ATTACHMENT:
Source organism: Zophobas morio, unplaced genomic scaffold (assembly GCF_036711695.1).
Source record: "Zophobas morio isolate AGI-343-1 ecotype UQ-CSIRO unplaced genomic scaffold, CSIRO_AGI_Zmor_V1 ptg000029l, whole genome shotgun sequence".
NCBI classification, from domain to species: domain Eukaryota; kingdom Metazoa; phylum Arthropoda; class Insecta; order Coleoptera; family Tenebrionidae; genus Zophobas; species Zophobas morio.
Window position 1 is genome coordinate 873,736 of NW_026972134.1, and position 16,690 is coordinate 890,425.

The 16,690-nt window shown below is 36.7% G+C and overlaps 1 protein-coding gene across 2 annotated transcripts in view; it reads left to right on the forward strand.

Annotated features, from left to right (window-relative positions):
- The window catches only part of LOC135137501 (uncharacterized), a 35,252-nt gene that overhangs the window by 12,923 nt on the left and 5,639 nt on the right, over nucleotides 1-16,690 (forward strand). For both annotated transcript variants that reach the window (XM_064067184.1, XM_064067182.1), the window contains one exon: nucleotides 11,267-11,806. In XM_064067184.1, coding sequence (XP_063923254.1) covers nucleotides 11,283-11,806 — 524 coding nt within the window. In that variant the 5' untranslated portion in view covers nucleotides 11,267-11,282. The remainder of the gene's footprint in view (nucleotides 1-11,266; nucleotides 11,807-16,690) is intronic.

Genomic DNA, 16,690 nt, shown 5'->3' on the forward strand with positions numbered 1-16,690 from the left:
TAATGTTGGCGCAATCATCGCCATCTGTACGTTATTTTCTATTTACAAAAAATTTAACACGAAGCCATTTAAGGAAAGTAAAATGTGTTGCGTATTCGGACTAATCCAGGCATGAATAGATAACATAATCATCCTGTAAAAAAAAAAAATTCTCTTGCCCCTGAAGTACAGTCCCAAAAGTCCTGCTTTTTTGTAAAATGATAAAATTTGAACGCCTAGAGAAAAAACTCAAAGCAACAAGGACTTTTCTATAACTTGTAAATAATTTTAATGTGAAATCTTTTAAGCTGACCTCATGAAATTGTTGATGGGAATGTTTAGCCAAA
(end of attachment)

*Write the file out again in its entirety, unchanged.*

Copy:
Source organism: Zophobas morio, unplaced genomic scaffold (assembly GCF_036711695.1).
Source record: "Zophobas morio isolate AGI-343-1 ecotype UQ-CSIRO unplaced genomic scaffold, CSIRO_AGI_Zmor_V1 ptg000029l, whole genome shotgun sequence".
NCBI classification, from domain to species: domain Eukaryota; kingdom Metazoa; phylum Arthropoda; class Insecta; order Coleoptera; family Tenebrionidae; genus Zophobas; species Zophobas morio.
Window position 1 is genome coordinate 873,736 of NW_026972134.1, and position 16,690 is coordinate 890,425.

The 16,690-nt window shown below is 36.7% G+C and overlaps 1 protein-coding gene across 2 annotated transcripts in view; it reads left to right on the forward strand.

Annotated features, from left to right (window-relative positions):
- The window catches only part of LOC135137501 (uncharacterized), a 35,252-nt gene that overhangs the window by 12,923 nt on the left and 5,639 nt on the right, over nucleotides 1-16,690 (forward strand). For both annotated transcript variants that reach the window (XM_064067184.1, XM_064067182.1), the window contains one exon: nucleotides 11,267-11,806. In XM_064067184.1, coding sequence (XP_063923254.1) covers nucleotides 11,283-11,806 — 524 coding nt within the window. In that variant the 5' untranslated portion in view covers nucleotides 11,267-11,282. The remainder of the gene's footprint in view (nucleotides 1-11,266; nucleotides 11,807-16,690) is intronic.

Genomic DNA, 16,690 nt, shown 5'->3' on the forward strand with positions numbered 1-16,690 from the left:
TAATGTTGGCGCAATCATCGCCATCTGTACGTTATTTTCTATTTACAAAAAATTTAACACGAAGCCATTTAAGGAAAGTAAAATGTGTTGCGTATTCGGACTAATCCAGGCATGAATAGATAACATAATCATCCTGTAAAAAAAAAAAATTCTCTTGCCCCTGAAGTACAGTCCCAAAAGTCCTGCTTTTTTGTAAAATGATAAAATTTGAACGCCTAGAGAAAAAACTCAAAGCAACAAGGACTTTTCTATAACTTGTAAATAATTTTAATGTGAAATCTTTTAAGCTGACCTCATGAAATTGTTGATGGGAATGTTTAGCCAAA